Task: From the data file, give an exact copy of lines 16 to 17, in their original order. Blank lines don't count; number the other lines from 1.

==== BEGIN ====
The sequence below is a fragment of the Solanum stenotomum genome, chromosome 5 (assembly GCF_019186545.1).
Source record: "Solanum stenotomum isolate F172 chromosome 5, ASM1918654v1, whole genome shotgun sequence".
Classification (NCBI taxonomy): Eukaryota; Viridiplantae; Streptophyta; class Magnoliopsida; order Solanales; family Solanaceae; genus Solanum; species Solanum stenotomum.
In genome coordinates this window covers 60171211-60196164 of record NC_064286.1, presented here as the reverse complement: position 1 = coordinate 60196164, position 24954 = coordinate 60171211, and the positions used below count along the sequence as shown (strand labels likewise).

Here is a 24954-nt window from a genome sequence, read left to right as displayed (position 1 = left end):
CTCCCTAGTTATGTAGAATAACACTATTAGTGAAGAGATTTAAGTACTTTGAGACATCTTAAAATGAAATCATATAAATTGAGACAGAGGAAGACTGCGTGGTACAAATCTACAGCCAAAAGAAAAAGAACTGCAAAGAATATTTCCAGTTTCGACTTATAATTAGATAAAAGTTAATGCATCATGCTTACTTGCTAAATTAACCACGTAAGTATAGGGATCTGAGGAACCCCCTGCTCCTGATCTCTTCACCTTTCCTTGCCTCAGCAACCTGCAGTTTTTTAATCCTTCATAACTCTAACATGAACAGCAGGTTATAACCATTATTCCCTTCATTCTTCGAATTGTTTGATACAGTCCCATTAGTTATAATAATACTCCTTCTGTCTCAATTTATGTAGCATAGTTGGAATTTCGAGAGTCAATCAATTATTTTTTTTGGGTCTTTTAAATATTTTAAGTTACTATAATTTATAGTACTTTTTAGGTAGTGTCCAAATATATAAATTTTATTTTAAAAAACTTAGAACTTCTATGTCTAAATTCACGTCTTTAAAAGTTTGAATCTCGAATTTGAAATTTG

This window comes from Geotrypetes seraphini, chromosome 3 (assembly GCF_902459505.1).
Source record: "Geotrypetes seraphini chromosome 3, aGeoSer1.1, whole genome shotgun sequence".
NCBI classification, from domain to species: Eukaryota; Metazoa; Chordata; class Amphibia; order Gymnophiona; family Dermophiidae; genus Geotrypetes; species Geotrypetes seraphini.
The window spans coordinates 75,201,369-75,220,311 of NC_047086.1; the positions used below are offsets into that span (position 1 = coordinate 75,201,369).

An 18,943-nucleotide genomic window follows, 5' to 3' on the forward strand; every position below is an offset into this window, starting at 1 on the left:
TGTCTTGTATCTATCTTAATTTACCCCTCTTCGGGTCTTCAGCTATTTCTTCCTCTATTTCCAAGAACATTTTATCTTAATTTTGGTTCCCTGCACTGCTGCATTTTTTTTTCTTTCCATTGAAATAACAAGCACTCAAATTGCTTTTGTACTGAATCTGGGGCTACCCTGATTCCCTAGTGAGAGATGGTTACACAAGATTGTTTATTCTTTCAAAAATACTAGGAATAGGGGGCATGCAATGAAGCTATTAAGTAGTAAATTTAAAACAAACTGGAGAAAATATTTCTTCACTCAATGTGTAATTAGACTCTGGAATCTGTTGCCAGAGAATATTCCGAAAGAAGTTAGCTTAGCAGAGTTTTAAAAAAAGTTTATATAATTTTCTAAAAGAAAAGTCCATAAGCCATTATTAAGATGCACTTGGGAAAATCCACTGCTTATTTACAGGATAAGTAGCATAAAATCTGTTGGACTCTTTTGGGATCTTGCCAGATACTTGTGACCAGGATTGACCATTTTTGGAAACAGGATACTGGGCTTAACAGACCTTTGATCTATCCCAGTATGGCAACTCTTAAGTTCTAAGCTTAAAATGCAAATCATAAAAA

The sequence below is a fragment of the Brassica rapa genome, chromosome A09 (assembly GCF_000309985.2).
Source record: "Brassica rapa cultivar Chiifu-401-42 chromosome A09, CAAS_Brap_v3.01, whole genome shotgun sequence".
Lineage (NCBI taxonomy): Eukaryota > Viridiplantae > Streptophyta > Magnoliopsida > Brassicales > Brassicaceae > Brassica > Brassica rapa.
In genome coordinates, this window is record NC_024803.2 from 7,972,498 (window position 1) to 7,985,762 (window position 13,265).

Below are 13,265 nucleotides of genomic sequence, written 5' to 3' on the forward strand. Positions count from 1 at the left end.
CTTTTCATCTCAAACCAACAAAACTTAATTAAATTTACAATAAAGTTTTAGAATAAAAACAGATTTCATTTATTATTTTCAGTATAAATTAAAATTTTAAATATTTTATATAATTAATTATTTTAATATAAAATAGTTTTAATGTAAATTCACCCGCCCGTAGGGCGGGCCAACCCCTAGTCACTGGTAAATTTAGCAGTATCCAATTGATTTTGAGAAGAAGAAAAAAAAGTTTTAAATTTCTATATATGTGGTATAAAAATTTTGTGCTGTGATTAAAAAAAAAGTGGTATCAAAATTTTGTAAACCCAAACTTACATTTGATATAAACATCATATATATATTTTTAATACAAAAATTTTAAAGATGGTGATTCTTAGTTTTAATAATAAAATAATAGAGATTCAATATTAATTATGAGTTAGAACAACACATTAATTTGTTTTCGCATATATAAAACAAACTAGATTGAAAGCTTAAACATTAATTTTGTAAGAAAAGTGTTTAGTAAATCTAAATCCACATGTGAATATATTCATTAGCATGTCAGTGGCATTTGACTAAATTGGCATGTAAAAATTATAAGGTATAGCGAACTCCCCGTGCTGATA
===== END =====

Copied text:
In genome coordinates, this window is record NC_024803.2 from 7,972,498 (window position 1) to 7,985,762 (window position 13,265).

Below are 13,265 nucleotides of genomic sequence, written 5' to 3' on the forward strand. Positions count from 1 at the left end.